After Hurricane Irma, Florida residents who rent their homes are facing a variety of obstacles: paying rent for uninhabitable homes, difficulties getting refunds on rent deposits, and struggling to find new housing in a strained rental market.
“It's kind of like being stuck in the mud right now… You just have to work your way through it,” said Jay Myers, owner of Orlando Realty and Property Management.
This group manages 600 Central Florida rental properties — only 1.5% of which were vacant before Irma hit. With damaged properties, they have little left to offer. While typically 33% of renters move every year, those numbers may be increasing due to the storm. Residents of Naples and other areas that were hit hard by the storm are frantically looking for rentals in Orlando and other nearby areas. Unfortunately, the rental process has slowed due to the mass income of prospective tenants.
Emily Moll and Ryan Rose left their home on September 11 as Hurricane Irma came through Orlando. They were forced to evacuate after a pecan tree crashed into the house that Rose had rented for three years. Firefighters responded to a call about smelling smoke and told the couple they needed to evacuate. Moll and Rose grabbed their dogs and a few belongings, fleeing to a friend's house.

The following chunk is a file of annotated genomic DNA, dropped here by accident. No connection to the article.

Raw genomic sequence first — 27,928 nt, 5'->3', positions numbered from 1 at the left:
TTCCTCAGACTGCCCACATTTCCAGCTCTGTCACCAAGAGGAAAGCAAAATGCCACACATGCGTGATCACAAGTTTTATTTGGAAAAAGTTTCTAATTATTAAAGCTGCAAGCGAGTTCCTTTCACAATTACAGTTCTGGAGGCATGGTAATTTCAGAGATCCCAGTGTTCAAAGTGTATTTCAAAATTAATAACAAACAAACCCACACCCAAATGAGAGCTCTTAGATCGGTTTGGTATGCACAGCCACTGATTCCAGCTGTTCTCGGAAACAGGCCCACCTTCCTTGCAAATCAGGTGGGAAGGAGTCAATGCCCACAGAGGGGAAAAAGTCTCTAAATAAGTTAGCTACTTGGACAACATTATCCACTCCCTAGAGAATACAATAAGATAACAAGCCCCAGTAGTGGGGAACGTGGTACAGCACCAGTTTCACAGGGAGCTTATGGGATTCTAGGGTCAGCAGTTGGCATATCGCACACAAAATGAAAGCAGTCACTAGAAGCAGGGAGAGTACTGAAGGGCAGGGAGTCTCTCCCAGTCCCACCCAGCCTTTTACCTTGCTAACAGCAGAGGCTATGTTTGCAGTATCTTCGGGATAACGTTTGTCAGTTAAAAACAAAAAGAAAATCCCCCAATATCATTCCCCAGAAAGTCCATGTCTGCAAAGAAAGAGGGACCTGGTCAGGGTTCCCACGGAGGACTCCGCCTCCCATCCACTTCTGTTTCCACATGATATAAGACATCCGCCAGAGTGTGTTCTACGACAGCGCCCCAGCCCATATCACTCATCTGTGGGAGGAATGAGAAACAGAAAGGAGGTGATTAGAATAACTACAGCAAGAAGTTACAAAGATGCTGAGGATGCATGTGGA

Of course, Rose's lease exempted refunds for natural disasters, so it looked like they weren't going to get their $1,500 security deposit back. The landlord told the Orland Sentinel he was going to try to work with them on a refund for the deposit.
The “force majeure” lease clause concerning natural disasters isn't common, says Orlando attorney Justin Clark. It's just another obstacle renters may run into, and Clark suggests tenants discuss their options with their landlords for a break on future rent.
Moll reached out to FEMA in hopes of getting help with leasing an apartment, but she was told that until she settled her renters insurance, she was ineligible for financial aid. The insurance company paid $3,300 of the $5,300 in damages, and the couple quickly received the rest of the money from family and friends.
Much like other renters, the young couple worries their hopes of establishing a good credit score in order to qualify for an affordable mortgage one day won't be possible for a long time to come.
“We were working so hard and now it's back to square one,” Moll said.